A dripping faucet grows into a raging gush over the opening credits, the bathtub is about to overflow but Diana Dors is busy applying lipstick on a fogged-up mirror and bringing a razor to her worn wrists; the water receives the corpse, her teenage daughter (Linda Hayden) stumbles upon it. Next seen, the working-class nymphet is introduced to the posh London home of Mumís old flame (Keith Barron), the ideal stage for the "wicked child" shenanigans that are to come. Snarling paterfamilias and spindly scion (Derek Lamden) are both subjected to the newcomerís wiles, though itís the doleful matriarch (Ann Lynn), intoxicated by maternal yearning and uncorked Sapphic ardor, who falls the hardest. "A little rough meat still finds its way into the British market." The state of the bourgeois family at the close of the Swinging Sixties, with the rapacious new generation rapping at the door. The nubile orphan smiles as the strangerís clammy hand creeps up her knee in the theater, but sheís no vamp -- sex is her currency and her instrument of communication, faddish psychoanalysis ("You like older men, like a father!") is laid out bare as ludicrously deficient in dealing with the wily survivor hopscotching from an openly debauched household to a discreetly debauched one. Zooming and shock-cutting promiscuously in nightclubs and bedrooms, Alastair Reid earns his directorial stripes with an unbroken, five-minute panning shot that follows Hayden and Lamden from the sun-dappled riverís edge into the darkening forest with a gang of louts, a bravura bit of fear and desire recalled by Fassbinder in Berlin Alexanderplatz (Mieze and Reinhold in the woods). Vacant fields surrounding an industrial plant clinch the alliance to Teorema, the next year finds the racy tale tastefully de-clawed and de-fanged as The Prime of Miss Jean Brodie. With Dick Emery, Patience Collier, and Sheila Steafel.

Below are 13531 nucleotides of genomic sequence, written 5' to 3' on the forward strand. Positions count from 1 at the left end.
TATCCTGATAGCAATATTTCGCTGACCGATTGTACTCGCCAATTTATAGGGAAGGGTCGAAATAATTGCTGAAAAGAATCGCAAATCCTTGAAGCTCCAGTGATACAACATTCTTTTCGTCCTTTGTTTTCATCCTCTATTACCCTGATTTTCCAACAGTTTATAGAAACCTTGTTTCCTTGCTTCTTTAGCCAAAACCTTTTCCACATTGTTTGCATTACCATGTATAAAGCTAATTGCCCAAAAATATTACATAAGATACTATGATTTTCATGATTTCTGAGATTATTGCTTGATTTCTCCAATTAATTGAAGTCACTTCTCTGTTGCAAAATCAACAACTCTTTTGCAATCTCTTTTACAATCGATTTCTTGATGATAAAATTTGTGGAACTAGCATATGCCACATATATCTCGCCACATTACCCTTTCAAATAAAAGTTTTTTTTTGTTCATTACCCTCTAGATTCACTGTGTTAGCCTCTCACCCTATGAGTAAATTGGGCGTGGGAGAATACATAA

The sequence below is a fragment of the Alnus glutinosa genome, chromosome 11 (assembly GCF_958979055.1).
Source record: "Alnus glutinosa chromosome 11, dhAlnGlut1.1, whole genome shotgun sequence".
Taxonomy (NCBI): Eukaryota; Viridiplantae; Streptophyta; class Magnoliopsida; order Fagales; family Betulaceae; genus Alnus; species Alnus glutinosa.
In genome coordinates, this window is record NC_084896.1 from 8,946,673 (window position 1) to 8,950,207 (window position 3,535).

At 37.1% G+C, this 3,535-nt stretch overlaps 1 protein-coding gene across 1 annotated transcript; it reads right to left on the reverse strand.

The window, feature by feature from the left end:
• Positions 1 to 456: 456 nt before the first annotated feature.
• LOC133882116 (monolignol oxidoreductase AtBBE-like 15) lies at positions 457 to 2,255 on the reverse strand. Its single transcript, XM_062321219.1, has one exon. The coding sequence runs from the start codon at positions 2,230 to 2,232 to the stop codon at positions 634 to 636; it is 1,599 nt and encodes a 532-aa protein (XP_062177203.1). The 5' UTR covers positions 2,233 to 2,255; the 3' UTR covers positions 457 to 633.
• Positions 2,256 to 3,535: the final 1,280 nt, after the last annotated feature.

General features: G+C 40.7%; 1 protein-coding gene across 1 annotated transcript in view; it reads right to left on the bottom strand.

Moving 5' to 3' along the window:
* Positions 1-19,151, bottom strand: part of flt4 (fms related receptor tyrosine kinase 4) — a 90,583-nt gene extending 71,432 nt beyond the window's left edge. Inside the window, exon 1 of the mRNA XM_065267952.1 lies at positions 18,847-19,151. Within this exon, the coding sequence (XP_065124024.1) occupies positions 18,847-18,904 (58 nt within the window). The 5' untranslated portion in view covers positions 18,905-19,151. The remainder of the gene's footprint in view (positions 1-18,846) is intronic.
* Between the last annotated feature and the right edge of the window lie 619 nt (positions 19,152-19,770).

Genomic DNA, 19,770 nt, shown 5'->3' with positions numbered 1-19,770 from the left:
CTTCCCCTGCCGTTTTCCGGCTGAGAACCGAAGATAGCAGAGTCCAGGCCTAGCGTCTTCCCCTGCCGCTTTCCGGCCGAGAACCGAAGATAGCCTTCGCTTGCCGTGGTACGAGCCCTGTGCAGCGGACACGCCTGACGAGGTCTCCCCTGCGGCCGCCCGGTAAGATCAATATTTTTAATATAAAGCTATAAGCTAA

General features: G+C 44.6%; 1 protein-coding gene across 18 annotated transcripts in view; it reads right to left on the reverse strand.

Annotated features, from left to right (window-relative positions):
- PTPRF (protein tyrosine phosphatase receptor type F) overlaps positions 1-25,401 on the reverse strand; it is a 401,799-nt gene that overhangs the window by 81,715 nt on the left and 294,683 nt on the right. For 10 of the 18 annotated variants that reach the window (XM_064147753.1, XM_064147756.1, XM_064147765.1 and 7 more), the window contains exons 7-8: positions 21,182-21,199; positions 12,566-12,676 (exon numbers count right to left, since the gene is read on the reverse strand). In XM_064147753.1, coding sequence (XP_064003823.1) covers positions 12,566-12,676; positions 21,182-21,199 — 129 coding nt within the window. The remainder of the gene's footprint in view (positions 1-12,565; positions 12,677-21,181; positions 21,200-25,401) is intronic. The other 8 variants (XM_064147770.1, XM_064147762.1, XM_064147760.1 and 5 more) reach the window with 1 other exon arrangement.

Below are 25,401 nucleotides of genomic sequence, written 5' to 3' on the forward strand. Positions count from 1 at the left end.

--- Fernando F. Croce